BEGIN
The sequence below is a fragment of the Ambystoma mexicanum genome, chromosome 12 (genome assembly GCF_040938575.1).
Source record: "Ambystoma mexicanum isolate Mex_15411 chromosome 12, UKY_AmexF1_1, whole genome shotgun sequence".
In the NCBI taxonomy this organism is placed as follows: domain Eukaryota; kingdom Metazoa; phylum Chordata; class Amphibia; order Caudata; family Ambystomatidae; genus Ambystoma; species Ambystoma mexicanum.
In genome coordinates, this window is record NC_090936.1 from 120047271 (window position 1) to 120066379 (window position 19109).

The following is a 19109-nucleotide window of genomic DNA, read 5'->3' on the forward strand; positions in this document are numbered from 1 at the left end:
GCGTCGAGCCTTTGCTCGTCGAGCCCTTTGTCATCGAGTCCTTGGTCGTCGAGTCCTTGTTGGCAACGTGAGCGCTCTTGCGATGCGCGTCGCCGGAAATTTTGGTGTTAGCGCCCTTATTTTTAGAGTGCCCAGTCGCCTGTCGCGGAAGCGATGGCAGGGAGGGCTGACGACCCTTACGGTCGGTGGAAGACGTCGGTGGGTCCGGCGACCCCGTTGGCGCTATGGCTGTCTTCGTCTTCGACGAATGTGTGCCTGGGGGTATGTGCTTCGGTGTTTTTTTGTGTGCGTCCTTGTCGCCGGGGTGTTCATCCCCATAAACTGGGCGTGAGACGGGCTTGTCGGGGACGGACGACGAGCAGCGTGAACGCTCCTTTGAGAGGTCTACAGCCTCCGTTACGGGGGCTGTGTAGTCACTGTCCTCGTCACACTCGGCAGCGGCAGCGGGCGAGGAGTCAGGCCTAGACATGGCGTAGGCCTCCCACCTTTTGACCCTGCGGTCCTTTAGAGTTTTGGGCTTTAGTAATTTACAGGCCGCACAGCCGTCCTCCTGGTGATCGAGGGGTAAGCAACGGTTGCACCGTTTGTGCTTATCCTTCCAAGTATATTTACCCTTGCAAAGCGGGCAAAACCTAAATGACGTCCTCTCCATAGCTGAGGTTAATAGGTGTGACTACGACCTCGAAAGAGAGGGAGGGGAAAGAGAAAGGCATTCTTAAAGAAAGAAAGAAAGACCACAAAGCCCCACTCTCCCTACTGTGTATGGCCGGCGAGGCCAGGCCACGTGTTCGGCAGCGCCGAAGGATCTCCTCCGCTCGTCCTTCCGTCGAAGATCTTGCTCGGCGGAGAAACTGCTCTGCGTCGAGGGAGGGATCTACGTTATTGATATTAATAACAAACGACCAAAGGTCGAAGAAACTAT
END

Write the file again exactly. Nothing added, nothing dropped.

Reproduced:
The sequence below is a fragment of the Ambystoma mexicanum genome, chromosome 12 (genome assembly GCF_040938575.1).
Source record: "Ambystoma mexicanum isolate Mex_15411 chromosome 12, UKY_AmexF1_1, whole genome shotgun sequence".
In the NCBI taxonomy this organism is placed as follows: domain Eukaryota; kingdom Metazoa; phylum Chordata; class Amphibia; order Caudata; family Ambystomatidae; genus Ambystoma; species Ambystoma mexicanum.
In genome coordinates, this window is record NC_090936.1 from 120047271 (window position 1) to 120066379 (window position 19109).

The following is a 19109-nucleotide window of genomic DNA, read 5'->3' on the forward strand; positions in this document are numbered from 1 at the left end:
GCGTCGAGCCTTTGCTCGTCGAGCCCTTTGTCATCGAGTCCTTGGTCGTCGAGTCCTTGTTGGCAACGTGAGCGCTCTTGCGATGCGCGTCGCCGGAAATTTTGGTGTTAGCGCCCTTATTTTTAGAGTGCCCAGTCGCCTGTCGCGGAAGCGATGGCAGGGAGGGCTGACGACCCTTACGGTCGGTGGAAGACGTCGGTGGGTCCGGCGACCCCGTTGGCGCTATGGCTGTCTTCGTCTTCGACGAATGTGTGCCTGGGGGTATGTGCTTCGGTGTTTTTTTGTGTGCGTCCTTGTCGCCGGGGTGTTCATCCCCATAAACTGGGCGTGAGACGGGCTTGTCGGGGACGGACGACGAGCAGCGTGAACGCTCCTTTGAGAGGTCTACAGCCTCCGTTACGGGGGCTGTGTAGTCACTGTCCTCGTCACACTCGGCAGCGGCAGCGGGCGAGGAGTCAGGCCTAGACATGGCGTAGGCCTCCCACCTTTTGACCCTGCGGTCCTTTAGAGTTTTGGGCTTTAGTAATTTACAGGCCGCACAGCCGTCCTCCTGGTGATCGAGGGGTAAGCAACGGTTGCACCGTTTGTGCTTATCCTTCCAAGTATATTTACCCTTGCAAAGCGGGCAAAACCTAAATGACGTCCTCTCCATAGCTGAGGTTAATAGGTGTGACTACGACCTCGAAAGAGAGGGAGGGGAAAGAGAAAGGCATTCTTAAAGAAAGAAAGAAAGACCACAAAGCCCCACTCTCCCTACTGTGTATGGCCGGCGAGGCCAGGCCACGTGTTCGGCAGCGCCGAAGGATCTCCTCCGCTCGTCCTTCCGTCGAAGATCTTGCTCGGCGGAGAAACTGCTCTGCGTCGAGGGAGGGATCTACGTTATTGATATTAATAACAAACGACCAAAGGTCGAAGAAACTAT